When true, causes the Lisp heap and the executable to be saved in two separate files.
(the default), then the saved image is written as a single executable file containing the Lisp heap. If
, then the saved Lisp heap is split into a separate file, named by adding
to the name of the executable (as specified by the argument
). When the executable runs, it reloads the Lisp heap from the
In addition, when saving LispWorks as an application bundle on the Macintosh (for example by using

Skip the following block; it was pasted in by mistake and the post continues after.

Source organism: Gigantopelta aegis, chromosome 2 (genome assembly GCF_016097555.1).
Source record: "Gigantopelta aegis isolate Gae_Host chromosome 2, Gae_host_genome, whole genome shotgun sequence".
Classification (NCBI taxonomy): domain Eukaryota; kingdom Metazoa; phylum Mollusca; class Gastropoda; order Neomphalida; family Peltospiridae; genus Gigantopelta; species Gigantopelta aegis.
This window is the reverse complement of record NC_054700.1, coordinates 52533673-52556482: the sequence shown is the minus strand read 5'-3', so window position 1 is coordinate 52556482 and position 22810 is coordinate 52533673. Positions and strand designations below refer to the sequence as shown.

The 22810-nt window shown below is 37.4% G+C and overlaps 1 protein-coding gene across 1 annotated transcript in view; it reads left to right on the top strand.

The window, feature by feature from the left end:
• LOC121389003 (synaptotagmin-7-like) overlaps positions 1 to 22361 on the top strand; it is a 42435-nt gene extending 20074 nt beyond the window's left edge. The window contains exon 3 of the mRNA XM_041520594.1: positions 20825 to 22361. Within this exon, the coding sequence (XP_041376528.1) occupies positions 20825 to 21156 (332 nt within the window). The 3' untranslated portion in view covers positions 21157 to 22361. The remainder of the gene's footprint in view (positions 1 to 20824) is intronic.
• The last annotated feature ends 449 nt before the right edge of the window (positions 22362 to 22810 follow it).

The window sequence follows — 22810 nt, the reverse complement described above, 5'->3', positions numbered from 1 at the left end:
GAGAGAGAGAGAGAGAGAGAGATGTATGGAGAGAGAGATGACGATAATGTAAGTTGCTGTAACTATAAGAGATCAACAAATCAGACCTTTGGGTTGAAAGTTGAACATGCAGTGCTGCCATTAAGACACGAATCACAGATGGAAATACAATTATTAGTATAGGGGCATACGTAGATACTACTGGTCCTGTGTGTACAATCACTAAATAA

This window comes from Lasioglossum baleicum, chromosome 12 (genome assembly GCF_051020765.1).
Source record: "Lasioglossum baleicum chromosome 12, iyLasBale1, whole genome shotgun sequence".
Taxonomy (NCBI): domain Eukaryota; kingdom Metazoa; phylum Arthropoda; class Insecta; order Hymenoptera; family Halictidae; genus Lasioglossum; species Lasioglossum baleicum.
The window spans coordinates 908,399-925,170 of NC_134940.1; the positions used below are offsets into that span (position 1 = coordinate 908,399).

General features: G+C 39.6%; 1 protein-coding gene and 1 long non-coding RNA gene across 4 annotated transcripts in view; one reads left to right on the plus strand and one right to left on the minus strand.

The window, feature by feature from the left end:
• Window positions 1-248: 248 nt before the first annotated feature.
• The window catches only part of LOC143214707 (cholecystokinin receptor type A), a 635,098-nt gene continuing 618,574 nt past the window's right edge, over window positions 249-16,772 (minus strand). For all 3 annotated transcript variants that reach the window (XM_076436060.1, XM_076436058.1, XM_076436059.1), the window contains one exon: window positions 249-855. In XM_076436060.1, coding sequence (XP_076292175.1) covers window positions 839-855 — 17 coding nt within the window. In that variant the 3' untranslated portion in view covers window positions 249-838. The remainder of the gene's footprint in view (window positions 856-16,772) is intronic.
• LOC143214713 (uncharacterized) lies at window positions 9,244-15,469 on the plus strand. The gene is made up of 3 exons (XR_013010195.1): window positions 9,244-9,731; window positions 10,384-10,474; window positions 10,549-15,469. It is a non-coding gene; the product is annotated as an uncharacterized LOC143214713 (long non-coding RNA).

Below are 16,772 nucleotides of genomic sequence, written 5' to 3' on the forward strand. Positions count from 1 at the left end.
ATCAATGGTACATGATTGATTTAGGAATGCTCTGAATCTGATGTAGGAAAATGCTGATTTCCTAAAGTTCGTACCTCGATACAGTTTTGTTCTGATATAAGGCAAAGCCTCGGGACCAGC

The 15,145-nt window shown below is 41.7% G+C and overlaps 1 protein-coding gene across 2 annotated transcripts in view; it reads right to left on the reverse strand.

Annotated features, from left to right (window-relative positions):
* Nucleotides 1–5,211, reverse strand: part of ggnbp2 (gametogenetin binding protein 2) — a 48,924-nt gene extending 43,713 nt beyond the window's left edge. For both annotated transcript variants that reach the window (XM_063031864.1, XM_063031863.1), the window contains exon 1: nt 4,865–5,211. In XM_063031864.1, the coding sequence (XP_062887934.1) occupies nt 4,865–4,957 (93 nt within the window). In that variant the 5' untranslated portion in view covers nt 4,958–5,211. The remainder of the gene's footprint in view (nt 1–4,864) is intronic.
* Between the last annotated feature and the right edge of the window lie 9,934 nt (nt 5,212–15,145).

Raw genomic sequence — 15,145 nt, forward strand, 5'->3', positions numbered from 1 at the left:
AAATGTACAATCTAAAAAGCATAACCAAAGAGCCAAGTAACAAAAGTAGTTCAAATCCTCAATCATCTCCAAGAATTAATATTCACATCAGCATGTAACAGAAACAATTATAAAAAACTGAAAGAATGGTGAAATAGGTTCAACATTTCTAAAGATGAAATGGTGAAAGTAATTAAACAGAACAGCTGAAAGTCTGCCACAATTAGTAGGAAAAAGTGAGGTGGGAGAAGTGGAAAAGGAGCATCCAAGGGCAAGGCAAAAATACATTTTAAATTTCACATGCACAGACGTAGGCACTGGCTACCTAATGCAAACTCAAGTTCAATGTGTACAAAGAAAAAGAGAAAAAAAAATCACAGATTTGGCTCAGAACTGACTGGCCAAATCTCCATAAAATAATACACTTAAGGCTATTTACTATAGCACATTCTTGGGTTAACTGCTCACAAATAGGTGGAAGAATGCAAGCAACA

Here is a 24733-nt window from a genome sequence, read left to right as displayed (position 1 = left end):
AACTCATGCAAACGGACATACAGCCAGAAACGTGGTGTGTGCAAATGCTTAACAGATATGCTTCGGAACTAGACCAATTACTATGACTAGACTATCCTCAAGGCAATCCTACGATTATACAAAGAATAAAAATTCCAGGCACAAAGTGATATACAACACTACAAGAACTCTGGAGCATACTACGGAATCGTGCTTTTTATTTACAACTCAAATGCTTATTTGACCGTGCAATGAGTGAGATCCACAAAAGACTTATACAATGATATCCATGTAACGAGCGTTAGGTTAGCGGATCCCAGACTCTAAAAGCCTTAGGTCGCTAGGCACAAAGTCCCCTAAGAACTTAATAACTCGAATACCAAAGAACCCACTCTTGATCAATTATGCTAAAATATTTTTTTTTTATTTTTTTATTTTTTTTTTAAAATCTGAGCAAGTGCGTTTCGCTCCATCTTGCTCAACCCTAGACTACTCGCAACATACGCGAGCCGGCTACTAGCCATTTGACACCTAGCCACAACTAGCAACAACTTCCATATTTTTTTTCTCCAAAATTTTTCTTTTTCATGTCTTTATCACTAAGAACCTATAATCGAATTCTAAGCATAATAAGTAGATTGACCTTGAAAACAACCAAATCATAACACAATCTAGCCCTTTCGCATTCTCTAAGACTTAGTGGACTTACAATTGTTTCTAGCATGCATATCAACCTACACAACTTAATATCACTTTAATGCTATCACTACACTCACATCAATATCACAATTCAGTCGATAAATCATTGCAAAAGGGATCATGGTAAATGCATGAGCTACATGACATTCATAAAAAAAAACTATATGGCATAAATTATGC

can be the symbol
. This places the Lisp heap file in the
directory of the bundle, rather than in the
directory alongside the executable, which allows the heap to be included in the signature of the bundle.
The main use of split is to allow third-party code signing to be applied to the executable, which is often not possible when saving an image with the Lisp heap included in a single file.
LispWorks Delivery User Guide - 13 Dec 2011